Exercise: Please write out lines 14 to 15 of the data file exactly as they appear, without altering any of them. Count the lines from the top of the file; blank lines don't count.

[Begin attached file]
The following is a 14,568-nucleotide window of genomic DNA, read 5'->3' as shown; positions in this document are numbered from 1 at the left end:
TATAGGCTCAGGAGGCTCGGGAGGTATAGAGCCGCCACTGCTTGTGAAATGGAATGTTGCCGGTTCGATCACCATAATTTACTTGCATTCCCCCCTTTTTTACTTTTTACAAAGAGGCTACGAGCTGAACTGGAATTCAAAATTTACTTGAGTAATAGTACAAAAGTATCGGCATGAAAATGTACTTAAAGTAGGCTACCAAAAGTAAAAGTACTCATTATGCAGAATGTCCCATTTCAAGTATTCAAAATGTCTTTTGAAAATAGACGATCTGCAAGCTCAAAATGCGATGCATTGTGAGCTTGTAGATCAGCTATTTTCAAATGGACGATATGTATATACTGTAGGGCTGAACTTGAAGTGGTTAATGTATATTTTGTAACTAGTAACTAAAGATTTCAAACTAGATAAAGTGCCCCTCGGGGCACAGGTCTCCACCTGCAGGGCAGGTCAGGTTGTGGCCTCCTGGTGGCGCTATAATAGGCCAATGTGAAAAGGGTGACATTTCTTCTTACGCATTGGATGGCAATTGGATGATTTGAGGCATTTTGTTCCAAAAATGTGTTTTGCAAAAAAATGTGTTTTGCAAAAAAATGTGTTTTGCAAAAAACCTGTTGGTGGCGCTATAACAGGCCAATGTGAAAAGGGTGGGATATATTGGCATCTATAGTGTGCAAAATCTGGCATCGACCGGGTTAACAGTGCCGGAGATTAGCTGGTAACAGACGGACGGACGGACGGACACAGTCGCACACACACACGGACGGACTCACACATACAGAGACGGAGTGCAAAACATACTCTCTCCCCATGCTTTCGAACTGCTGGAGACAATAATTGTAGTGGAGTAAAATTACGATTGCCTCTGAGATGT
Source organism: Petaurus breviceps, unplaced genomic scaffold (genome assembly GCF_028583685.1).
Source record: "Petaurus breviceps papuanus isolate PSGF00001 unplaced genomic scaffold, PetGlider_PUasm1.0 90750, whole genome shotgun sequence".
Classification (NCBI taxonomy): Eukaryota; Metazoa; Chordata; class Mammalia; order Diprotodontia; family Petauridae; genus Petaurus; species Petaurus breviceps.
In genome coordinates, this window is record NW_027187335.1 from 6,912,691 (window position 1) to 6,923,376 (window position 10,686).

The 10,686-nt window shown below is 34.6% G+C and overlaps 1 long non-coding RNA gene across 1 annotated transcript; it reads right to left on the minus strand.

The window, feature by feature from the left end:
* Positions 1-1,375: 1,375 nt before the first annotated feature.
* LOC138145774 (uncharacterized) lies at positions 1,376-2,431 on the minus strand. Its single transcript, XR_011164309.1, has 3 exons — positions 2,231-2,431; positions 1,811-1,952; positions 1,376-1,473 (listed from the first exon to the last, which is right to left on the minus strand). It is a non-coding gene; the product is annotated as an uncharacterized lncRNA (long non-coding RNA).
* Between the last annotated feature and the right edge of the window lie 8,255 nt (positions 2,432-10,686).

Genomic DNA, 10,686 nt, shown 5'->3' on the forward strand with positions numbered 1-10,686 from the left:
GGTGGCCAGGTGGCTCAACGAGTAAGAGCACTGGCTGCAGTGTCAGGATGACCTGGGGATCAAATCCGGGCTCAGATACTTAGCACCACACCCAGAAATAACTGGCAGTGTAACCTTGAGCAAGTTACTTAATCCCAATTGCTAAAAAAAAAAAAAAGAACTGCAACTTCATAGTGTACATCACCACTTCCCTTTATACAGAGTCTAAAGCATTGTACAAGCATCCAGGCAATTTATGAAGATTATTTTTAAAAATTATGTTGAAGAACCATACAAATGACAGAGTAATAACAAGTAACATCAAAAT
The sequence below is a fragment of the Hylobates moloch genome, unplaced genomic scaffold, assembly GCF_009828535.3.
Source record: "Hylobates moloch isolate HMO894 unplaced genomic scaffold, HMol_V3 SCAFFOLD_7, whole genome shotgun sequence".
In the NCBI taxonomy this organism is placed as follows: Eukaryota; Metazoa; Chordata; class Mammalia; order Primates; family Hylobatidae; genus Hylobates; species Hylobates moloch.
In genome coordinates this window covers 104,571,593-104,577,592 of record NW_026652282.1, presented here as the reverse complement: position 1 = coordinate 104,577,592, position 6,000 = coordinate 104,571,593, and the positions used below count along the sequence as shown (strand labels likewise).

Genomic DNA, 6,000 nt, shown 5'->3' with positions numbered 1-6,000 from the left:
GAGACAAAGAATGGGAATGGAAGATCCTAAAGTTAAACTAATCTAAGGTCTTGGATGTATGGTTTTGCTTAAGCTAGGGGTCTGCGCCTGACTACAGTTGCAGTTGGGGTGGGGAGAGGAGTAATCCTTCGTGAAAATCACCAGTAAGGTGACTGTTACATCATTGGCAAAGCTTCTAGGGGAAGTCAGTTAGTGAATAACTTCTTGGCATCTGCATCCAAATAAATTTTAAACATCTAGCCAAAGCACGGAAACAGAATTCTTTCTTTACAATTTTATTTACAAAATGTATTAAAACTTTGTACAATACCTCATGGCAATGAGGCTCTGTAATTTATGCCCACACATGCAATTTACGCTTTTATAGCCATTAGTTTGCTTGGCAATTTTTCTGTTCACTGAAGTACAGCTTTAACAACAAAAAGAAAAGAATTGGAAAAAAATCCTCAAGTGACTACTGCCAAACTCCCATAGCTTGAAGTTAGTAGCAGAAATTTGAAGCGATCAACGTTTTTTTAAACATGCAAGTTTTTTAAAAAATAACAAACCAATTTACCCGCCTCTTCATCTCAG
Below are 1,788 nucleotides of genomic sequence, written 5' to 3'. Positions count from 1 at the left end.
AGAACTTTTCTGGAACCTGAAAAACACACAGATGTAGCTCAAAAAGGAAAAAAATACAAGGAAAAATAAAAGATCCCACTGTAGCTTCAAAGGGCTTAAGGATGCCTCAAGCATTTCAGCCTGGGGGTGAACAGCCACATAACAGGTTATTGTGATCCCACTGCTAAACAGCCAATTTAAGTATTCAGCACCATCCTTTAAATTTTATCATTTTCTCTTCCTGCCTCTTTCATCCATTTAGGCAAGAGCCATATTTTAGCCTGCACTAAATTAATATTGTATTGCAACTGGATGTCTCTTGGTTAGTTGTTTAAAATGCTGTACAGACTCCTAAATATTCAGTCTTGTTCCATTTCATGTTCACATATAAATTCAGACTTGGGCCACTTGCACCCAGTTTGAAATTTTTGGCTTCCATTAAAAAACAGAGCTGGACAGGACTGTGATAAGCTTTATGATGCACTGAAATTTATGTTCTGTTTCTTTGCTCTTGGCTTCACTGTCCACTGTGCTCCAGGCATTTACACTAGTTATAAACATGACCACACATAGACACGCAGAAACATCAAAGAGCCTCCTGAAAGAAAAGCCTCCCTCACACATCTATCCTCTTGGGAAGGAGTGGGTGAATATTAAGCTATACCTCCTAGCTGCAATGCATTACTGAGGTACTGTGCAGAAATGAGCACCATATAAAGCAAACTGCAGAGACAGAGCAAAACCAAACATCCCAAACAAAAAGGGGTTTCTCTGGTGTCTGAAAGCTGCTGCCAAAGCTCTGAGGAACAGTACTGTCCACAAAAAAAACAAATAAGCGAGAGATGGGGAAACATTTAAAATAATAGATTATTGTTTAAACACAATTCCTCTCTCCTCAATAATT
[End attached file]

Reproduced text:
The sequence below is a fragment of the Hylobates moloch genome, unplaced genomic scaffold, assembly GCF_009828535.3.
Source record: "Hylobates moloch isolate HMO894 unplaced genomic scaffold, HMol_V3 SCAFFOLD_7, whole genome shotgun sequence".